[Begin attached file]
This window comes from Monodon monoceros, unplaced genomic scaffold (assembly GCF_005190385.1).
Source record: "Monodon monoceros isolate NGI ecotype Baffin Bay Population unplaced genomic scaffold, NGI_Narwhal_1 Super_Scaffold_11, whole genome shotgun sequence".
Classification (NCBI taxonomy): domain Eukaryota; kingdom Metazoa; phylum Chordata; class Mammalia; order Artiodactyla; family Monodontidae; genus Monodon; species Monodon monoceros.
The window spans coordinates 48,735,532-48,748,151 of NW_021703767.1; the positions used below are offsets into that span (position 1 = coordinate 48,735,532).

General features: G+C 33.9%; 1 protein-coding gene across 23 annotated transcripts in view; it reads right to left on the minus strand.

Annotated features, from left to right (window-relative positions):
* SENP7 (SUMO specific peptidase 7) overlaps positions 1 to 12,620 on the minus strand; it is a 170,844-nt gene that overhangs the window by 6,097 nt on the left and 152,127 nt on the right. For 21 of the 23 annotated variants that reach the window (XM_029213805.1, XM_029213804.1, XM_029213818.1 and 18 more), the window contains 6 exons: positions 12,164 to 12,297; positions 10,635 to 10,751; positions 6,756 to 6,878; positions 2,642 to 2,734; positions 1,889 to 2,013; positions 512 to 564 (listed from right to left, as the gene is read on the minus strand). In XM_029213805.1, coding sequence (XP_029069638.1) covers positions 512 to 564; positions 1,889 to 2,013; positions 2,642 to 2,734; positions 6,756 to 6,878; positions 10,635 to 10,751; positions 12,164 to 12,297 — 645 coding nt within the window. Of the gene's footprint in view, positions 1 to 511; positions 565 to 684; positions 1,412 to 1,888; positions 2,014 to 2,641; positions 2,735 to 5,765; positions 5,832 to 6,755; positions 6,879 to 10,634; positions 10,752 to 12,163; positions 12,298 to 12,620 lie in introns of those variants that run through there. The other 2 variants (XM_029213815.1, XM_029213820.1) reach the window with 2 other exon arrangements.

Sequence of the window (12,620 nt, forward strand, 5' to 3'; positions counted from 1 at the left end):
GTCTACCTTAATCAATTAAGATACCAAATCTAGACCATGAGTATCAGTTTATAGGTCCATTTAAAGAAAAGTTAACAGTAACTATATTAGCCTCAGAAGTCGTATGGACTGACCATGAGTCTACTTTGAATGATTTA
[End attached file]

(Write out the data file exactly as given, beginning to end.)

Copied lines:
This window comes from Monodon monoceros, unplaced genomic scaffold (assembly GCF_005190385.1).
Source record: "Monodon monoceros isolate NGI ecotype Baffin Bay Population unplaced genomic scaffold, NGI_Narwhal_1 Super_Scaffold_11, whole genome shotgun sequence".
Classification (NCBI taxonomy): domain Eukaryota; kingdom Metazoa; phylum Chordata; class Mammalia; order Artiodactyla; family Monodontidae; genus Monodon; species Monodon monoceros.
The window spans coordinates 48,735,532-48,748,151 of NW_021703767.1; the positions used below are offsets into that span (position 1 = coordinate 48,735,532).

General features: G+C 33.9%; 1 protein-coding gene across 23 annotated transcripts in view; it reads right to left on the minus strand.

Annotated features, from left to right (window-relative positions):
* SENP7 (SUMO specific peptidase 7) overlaps positions 1 to 12,620 on the minus strand; it is a 170,844-nt gene that overhangs the window by 6,097 nt on the left and 152,127 nt on the right. For 21 of the 23 annotated variants that reach the window (XM_029213805.1, XM_029213804.1, XM_029213818.1 and 18 more), the window contains 6 exons: positions 12,164 to 12,297; positions 10,635 to 10,751; positions 6,756 to 6,878; positions 2,642 to 2,734; positions 1,889 to 2,013; positions 512 to 564 (listed from right to left, as the gene is read on the minus strand). In XM_029213805.1, coding sequence (XP_029069638.1) covers positions 512 to 564; positions 1,889 to 2,013; positions 2,642 to 2,734; positions 6,756 to 6,878; positions 10,635 to 10,751; positions 12,164 to 12,297 — 645 coding nt within the window. Of the gene's footprint in view, positions 1 to 511; positions 565 to 684; positions 1,412 to 1,888; positions 2,014 to 2,641; positions 2,735 to 5,765; positions 5,832 to 6,755; positions 6,879 to 10,634; positions 10,752 to 12,163; positions 12,298 to 12,620 lie in introns of those variants that run through there. The other 2 variants (XM_029213815.1, XM_029213820.1) reach the window with 2 other exon arrangements.

Sequence of the window (12,620 nt, forward strand, 5' to 3'; positions counted from 1 at the left end):
GTCTACCTTAATCAATTAAGATACCAAATCTAGACCATGAGTATCAGTTTATAGGTCCATTTAAAGAAAAGTTAACAGTAACTATATTAGCCTCAGAAGTCGTATGGACTGACCATGAGTCTACTTTGAATGATTTA